I feel "Fact or Friction?" badly misrepresented Where Grace Abounds in Denver. First off, I am a 37-year-old female who is a born-again Christian and gay. When I was fourteen years old, my mom passed away; less than six months later, I realized that I was attracted to other girls. Whether it was the loss of the most important female in my life that influenced my subconscious or not, I do not know. What I do know is that when I became a Christian at 26 years old, I knew I was not going to be able to have those desires fulfilled the way I wished them to be. When I moved to Denver in 1992 and heard of WGA, it was such an eye-opener, a real heartwarmer, to have a group of people in the same exact boat as me--people who were first and foremost followers of Christ, who just happened to be struggling with desires outside of God's will and felt real uncomfortable with it all. That definition fits all Christians.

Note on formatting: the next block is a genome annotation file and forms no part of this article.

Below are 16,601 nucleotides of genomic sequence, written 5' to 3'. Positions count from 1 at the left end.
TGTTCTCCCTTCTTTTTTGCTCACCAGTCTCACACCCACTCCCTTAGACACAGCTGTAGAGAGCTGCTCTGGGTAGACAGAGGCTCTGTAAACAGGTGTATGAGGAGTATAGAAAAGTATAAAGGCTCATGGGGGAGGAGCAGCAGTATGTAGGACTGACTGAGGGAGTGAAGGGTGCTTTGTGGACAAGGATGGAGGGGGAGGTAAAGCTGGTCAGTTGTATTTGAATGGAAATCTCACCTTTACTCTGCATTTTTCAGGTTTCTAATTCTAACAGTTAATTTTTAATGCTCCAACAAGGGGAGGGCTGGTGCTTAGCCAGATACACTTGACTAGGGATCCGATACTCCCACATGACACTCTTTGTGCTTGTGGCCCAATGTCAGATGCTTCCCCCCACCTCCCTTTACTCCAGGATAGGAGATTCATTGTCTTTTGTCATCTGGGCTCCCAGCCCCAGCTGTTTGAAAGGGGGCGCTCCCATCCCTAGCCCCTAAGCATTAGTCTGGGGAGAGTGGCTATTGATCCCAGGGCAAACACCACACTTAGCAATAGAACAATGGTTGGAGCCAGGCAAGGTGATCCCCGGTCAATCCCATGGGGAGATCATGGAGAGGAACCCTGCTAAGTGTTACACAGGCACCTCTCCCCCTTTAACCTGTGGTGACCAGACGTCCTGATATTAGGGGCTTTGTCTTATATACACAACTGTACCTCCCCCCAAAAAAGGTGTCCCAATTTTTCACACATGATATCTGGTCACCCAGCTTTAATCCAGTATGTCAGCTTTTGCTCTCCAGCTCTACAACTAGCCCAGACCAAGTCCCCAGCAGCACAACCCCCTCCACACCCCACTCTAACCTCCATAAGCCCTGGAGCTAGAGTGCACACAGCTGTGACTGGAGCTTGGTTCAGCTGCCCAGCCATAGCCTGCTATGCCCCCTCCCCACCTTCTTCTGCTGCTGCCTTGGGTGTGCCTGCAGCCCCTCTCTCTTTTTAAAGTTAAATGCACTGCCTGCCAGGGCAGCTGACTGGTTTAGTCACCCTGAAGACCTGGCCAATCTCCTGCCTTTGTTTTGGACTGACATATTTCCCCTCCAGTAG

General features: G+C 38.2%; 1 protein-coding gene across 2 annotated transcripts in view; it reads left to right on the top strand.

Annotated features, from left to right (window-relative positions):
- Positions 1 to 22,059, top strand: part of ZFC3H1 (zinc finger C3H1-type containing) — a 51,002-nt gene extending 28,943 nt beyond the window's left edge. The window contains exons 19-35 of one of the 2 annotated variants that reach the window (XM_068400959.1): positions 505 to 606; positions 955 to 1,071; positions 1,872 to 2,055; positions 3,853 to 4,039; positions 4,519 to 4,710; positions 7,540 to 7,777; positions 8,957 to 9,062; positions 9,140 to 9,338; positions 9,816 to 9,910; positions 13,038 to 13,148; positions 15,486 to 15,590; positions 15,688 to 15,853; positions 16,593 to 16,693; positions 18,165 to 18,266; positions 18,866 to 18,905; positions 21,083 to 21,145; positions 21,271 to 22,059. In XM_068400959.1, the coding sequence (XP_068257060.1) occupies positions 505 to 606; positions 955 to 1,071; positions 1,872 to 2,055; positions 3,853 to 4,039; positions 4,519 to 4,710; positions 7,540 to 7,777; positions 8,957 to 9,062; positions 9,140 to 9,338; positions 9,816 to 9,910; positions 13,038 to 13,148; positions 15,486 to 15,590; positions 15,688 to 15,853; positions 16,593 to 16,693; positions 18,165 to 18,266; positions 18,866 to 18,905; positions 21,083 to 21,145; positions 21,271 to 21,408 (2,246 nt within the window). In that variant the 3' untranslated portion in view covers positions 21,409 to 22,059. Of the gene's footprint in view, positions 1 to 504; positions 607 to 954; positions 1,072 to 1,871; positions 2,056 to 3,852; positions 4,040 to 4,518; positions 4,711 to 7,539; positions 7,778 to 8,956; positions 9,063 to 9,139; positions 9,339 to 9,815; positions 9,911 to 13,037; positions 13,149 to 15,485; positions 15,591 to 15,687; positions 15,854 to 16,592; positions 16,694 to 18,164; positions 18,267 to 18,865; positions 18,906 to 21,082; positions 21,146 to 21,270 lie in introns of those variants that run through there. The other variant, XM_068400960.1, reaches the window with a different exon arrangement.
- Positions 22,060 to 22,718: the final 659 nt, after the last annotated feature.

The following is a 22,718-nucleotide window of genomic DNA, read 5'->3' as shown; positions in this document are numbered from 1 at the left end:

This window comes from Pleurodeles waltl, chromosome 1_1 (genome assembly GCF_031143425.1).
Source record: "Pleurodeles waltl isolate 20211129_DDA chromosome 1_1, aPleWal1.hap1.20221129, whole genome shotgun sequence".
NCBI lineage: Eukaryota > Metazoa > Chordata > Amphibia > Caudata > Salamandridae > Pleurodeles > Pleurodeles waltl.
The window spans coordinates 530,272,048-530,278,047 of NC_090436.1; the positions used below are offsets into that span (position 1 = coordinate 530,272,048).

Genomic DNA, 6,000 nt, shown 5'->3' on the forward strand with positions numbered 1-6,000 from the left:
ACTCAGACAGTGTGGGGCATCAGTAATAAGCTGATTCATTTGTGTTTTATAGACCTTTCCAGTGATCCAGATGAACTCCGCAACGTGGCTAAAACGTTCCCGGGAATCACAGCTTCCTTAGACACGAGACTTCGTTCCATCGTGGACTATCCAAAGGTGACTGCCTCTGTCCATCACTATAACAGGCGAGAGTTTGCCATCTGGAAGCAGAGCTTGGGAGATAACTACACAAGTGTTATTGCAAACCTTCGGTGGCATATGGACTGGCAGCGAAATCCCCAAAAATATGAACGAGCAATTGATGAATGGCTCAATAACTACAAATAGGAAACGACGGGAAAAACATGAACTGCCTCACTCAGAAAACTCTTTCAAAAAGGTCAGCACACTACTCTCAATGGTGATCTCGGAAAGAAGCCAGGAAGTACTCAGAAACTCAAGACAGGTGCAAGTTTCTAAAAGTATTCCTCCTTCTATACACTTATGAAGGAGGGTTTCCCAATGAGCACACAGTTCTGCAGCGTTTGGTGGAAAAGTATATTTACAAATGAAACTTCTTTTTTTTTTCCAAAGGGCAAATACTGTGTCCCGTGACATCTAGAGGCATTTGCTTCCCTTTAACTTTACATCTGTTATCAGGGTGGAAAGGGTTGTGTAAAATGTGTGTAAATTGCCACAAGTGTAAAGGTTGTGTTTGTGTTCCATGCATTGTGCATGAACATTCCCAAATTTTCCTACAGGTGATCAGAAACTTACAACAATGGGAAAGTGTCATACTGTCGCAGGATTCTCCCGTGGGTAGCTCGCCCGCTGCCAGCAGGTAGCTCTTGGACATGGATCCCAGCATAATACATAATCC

In 1992, the Amendment 2 debate was going on while I was trying to find a home church out here. I saw and heard such bigotry from the pulpits that I was scarred and hurt. I heard such knee-jerk reactions from the gay extremist groups that I was hurt even more. Then I stumbled upon a place like WGA, which does not brainwash or even attempt in the most minute way to get you to change your lifestyle. It is there as a safe haven for people like me to congregate and befriend each other in getting from point A to point B (point A being this life and point B being eternity with Jesus). From the first time I walked in there and heard their "agenda," I felt like I finally had a group of Christians who wouldn't feel weird around me, that I wouldn't have to pretend with or try to evade questions about why I have never had a boyfriend! I even told them straight out that I don't ever want to be heterosexual--I desire to just not have sexual desires at all; I don't want or need the headaches. That is not their purpose as a ministry. They didn't even ask for that info; I just felt like telling them.